Striking out

The start of any new chapter inevitably brings with it a glut of conflicting emotions, but it’s how we channel those emotions that ultimately sets the tone for what happens next.

I’ve mentioned before that (rather regrettably) my default setting would seem to be that of a ‘glass half empty’ sort of person. This is possibly why I am prone to dwelling upon all of the things that didn’t go so well, rather than simply deriving pleasure from those that did.

With this in mind, I am trying hard to gradually adjust my mindset, in the hope of becoming a better role model for my children whilst also improving my own sense of wellbeing. [I’m also painfully aware that the saying ‘Do as I say, not as I do’ (quite apart from being laced with hypocrisy) seems woefully inadequate – and would only invite all sorts of unpalatable comebacks, the likes of which I am eager to avoid!]

‘Striking out’ by Gaynor Hall

Dwell not upon what went before – it’s better left behind,
You’ve got a bigger project now, an exciting future to find.
By all means use what you have learned to fashion out a path
That furnishes you with everything you’ll need to help you laugh.

Hold close those friends that matter, be mindful every day
Of those who’ve had a part to play in helping you on your way.
Be brave and view each challenge as a chance to show the world
That you are like a silken flag just waiting to be unfurled.

Don’t shy away from difficult tasks, use every ounce of wit
To meet each obstacle head on, until you’ve conquered it.
Try to view each worry, each failure or fresh doubt
As a means of growing stronger – success turned inside out.

Follow your convictions, hold true and don’t be swayed
By those who’d see you falter just to quash their own malaise.
Extend the arm of friendship to those who need it most,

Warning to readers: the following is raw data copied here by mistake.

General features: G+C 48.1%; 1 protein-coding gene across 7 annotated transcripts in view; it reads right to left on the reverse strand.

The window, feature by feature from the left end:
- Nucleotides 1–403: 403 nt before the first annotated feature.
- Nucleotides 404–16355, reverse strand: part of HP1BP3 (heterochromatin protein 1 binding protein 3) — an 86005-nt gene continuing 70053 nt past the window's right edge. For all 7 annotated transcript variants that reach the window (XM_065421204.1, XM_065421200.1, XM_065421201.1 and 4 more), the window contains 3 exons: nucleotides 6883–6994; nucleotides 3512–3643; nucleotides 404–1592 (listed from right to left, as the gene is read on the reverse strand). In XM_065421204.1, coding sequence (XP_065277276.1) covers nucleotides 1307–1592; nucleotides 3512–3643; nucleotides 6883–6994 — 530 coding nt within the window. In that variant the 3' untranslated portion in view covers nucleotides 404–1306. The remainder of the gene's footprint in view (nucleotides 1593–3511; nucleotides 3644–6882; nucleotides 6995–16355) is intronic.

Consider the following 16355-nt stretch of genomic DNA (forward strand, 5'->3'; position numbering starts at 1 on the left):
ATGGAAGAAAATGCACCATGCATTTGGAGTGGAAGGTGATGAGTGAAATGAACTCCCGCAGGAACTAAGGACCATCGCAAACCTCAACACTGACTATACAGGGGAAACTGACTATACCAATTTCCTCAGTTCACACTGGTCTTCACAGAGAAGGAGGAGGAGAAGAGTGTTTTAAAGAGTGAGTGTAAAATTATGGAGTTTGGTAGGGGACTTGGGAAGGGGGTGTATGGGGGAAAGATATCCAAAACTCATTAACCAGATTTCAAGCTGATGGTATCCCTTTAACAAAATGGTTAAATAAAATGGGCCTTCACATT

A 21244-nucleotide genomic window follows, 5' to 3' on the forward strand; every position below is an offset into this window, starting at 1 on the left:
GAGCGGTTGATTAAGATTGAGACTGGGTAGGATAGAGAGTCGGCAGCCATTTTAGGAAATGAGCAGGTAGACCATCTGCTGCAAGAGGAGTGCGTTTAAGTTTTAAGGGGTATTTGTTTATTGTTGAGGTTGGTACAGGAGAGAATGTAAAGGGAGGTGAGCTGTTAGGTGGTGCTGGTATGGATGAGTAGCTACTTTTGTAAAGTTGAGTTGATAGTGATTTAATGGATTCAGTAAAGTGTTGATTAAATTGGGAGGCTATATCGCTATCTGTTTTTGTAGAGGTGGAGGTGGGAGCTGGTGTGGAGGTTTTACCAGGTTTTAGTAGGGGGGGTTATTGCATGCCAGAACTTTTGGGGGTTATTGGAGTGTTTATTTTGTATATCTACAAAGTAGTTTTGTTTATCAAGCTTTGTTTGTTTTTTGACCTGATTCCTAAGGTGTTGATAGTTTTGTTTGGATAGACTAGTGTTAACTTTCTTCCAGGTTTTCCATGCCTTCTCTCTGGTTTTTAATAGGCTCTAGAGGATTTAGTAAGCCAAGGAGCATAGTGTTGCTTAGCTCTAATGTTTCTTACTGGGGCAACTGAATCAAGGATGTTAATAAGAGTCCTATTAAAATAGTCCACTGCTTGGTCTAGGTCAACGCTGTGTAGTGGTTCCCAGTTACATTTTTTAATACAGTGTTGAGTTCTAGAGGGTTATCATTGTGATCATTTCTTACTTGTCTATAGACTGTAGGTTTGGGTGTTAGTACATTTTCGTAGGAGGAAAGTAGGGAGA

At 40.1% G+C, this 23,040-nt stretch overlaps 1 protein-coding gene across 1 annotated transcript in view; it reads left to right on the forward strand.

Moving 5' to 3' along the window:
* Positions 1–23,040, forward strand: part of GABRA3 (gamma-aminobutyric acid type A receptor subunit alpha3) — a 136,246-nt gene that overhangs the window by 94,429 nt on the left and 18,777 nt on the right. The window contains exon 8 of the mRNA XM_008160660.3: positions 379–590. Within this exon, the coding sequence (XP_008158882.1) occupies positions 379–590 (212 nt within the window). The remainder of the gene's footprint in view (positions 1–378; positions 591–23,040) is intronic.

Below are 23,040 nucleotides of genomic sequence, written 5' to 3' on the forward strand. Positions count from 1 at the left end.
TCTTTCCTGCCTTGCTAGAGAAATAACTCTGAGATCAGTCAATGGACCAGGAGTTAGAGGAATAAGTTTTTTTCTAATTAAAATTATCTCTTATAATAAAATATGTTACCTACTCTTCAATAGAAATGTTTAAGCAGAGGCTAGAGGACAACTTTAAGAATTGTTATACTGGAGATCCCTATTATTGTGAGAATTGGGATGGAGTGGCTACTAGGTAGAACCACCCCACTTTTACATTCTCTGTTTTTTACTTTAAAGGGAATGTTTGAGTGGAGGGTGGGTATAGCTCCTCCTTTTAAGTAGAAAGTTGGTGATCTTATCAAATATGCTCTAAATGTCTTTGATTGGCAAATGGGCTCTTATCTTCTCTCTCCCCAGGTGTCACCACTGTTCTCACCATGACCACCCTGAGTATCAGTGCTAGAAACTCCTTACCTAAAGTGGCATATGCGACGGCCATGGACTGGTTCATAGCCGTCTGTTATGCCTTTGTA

Be proud of your achievements but reject the need to boast.

Approach each day with honesty, compassion, and good humour –
Resist the urge to inflict harm by fuelling vicious rumour.
Remember that your legacy (when all is said and done)
Is the meaning that your life has brought to the memories that live on.

New chapters

First days are seldom easy and, regardless of the setting, there always seem to be a fair few hurdles to climb. Most of us do ultimately survive them though, and the general consensus is that ‘things will get easier’ as time goes on.

With secondary schools starting back this week, there will no doubt be a large number of Year 7 children who feel incredibly nervous. This poem is for them. Be brave, be positive – and please know that ‘lunch’ is sometimes still the highlight of my day! 

‘First day nerves’ by Gaynor Hall

The waiting’s almost over, there’s only a few hours left,
The Summer passed so quickly, he hardly caught his breath,
Uniform named and ready, school bag neatly packed,
Bus route walked and memorised, timed both there and back.

He knows this is just the way of things, done countless times before,
By children who’ve felt just as scared as him when they stepped from their front door,
And yet a hundred butterflies seem to dance inside his belly,
What he wouldn’t give for one more day snuggled up in front of the telly!

The bus arrives, he scrambles on, not sure quite where to sit,
And then he spots an empty seat and gratefully seizes it.
He watches as the trees go by and drizzle strikes the window,
Relieved to have managed at least one ‘tick’ in this game of first day bingo.

The bus departs and the day begins with numerous introductions,
Each member of staff (all nice enough) reeling off a host of instructions.
He feels his head begin to spin and starts to get a hunch –
That the highlight of today, at least, might end up being lunch.